Museums share at least one thing in common with schools. They have traditionally functioned as repositories of information.
Visit a museum and you can view the information (art) that a curator has selected, organized, and presented. Often its significance and meaning will be explained to you in a wall label. In the traditional school, curriculum experts select information that teachers organize and present to students. Most teachers talk a lot, so students spend much of their day being told what information is important and why. Later they sit at their desks and fill out worksheets that reinforce what they just heard.
Schools, museums and other traditional information gatekeepers (think newspapers, publishers, etc) got along fine when they were able to control information and its flow. The one who “owned the presses” decided what was important. Most of us were accustomed to this asymmetry of information production and distribution. After all, it was much easier to read a book than to write and publish one.
What is “revolutionary” about the information revolution is not all the “cool” new technologies – it’s the fact that the information monopoly enjoyed by the gatekeepers has been broken. We can now control the information we access, save, alter and share.
Today’s New York Times features a story about how museums are re-thinking their web presence in light of the rapidly changing information landscape. “To Ramp Up Its Web Site, MoMA Loosens Up
” NY Times March 4, 2009.
The museum wants the site to transform how the public interacts with an institution that can sometimes seem forbidding and monolithic.
“The notion of opening up the museum’s singular voice is really the driving thought behind this,” said Allegra Burnette, creative director of digital media for the museum, who has been working on the redesign for a year and a half. She added, “We’re opening the doors, though not necessarily throwing them open.”
The site, which she and other MoMA officials stress is a work in progress, will now include what its designers call a “social bar” at the bottom, which when clicked will expand to show images and other information that users can “collect” and share after registering for a free account at the Web site (moma.org). A user could build a portfolio of Walker Evans photographs or Elizabeth Murray paintings and send them to friends, Ms. Burnette said. The site will also eventually make it easy for users both casual and scholarly to trace lines of interest, digging up more information about works from publications and curators, she added.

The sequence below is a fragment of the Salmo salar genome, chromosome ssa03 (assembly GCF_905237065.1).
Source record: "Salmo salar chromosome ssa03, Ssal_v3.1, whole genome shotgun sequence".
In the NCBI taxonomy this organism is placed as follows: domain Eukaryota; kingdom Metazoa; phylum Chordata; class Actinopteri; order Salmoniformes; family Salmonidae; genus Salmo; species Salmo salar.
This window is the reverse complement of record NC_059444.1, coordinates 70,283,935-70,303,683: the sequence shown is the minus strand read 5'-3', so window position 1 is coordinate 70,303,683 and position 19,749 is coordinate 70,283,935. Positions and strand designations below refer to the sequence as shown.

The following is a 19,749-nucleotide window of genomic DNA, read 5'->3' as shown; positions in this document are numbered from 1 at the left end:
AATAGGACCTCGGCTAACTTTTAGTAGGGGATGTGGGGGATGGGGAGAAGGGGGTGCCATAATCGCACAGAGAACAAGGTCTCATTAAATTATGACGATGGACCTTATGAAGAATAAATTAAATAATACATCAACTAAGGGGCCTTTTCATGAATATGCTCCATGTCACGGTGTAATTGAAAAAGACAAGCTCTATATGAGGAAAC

So what lessons can school learn from MoMA?
Put aside all the social networking / Web 2.0 features MoMA is adding to its site, and it’s really about giving viewers more functionality and control over how they interact with the museum’s collection. MoMA and other museums realize that they will need to stop treating their audience as passive consumers of information.
I’m not suggesting schools need to run out and build new 2.0 websites. Actually we already have an audience of students sitting in the classroom who can interact with information and each other without the need to go online. What educators need to do is rethink what teaching and learning is all about. It’s no longer “teaching as talking.” Nor is the purpose of school to simply dispense information to students. Schools need to function as thoughtfully designed learning environments where students can investigate information and be given a chance to reflect (with their peers) on what they learned and how they see themselves progressing as learners. That can be done with a variety of technologies including pen and paper. A social network is already sitting in the classroom.